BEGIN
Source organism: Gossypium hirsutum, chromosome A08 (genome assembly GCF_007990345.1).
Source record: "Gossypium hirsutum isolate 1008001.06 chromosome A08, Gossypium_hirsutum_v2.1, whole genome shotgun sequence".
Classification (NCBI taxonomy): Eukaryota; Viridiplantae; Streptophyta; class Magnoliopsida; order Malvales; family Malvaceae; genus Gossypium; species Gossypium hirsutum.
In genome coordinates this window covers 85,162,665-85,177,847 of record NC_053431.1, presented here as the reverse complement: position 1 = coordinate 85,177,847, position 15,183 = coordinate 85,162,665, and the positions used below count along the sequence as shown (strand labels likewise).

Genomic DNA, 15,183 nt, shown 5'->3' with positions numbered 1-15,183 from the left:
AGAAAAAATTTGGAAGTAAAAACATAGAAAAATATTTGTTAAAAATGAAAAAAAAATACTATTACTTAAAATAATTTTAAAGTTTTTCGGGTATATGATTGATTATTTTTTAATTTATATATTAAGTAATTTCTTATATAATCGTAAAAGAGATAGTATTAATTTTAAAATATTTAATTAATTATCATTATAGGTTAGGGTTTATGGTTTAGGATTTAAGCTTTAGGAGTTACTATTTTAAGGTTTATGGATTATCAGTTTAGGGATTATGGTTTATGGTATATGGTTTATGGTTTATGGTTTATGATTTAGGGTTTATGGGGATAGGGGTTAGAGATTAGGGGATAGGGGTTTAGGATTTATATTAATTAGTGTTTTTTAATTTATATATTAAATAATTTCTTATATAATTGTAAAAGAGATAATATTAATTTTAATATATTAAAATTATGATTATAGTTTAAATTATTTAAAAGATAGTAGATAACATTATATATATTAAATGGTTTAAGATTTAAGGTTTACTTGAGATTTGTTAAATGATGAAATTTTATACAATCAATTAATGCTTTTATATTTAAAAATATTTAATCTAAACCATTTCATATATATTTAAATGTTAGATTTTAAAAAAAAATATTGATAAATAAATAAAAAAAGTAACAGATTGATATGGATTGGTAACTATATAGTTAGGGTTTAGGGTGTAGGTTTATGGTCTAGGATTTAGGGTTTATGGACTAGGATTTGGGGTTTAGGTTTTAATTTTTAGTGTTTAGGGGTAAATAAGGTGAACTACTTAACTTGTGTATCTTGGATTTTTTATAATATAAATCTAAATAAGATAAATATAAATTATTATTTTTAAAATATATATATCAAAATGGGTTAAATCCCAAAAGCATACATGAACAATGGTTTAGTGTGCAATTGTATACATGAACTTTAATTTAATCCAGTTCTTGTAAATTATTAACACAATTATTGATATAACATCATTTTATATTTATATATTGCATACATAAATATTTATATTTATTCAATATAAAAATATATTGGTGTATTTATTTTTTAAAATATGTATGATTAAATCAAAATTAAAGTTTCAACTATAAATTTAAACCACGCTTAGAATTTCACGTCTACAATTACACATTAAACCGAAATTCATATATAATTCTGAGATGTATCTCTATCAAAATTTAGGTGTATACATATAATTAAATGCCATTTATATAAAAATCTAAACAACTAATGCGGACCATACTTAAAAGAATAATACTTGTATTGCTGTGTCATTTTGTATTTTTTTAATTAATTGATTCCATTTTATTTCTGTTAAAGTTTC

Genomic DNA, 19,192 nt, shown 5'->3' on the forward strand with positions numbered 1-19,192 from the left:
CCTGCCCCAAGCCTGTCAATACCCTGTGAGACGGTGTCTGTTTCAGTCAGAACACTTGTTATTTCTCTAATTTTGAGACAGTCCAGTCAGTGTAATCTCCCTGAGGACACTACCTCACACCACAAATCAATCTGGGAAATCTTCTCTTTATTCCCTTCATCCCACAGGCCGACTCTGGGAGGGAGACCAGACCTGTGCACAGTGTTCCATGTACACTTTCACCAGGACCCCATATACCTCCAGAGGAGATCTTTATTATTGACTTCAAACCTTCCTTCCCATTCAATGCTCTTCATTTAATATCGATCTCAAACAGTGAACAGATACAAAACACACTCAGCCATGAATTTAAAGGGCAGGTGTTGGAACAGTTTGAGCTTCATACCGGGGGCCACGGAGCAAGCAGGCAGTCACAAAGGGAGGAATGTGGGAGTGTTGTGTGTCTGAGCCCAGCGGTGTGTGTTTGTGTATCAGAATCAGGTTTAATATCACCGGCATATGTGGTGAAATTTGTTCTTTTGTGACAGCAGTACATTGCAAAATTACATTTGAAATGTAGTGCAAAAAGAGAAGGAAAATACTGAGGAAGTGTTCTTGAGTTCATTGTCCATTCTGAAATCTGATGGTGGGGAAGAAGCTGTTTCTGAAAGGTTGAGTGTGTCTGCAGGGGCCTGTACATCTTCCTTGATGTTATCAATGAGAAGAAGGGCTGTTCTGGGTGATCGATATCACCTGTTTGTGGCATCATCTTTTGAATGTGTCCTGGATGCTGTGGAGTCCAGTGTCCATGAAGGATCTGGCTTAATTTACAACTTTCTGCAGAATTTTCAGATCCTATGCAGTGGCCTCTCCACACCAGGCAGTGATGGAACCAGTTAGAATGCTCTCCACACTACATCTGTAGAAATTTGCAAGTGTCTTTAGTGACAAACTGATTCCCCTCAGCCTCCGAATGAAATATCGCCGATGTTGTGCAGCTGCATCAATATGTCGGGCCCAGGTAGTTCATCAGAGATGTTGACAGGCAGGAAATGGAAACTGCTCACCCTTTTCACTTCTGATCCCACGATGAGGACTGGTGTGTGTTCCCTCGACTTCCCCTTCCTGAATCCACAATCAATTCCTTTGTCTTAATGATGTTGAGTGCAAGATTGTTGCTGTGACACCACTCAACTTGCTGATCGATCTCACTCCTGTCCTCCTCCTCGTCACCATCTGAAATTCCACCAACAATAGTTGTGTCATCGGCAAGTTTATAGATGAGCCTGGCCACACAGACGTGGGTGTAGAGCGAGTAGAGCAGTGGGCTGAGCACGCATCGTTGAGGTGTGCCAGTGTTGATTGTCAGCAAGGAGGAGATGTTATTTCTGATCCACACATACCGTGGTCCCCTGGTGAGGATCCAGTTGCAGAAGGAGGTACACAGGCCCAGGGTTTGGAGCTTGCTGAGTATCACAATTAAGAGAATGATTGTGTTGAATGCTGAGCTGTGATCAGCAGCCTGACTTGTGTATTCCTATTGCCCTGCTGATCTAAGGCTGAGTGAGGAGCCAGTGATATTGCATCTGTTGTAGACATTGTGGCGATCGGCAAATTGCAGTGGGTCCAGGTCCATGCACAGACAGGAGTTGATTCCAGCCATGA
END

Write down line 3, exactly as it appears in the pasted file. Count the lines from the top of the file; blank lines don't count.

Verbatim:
Classification (NCBI taxonomy): Eukaryota; Viridiplantae; Streptophyta; class Magnoliopsida; order Malvales; family Malvaceae; genus Gossypium; species Gossypium hirsutum.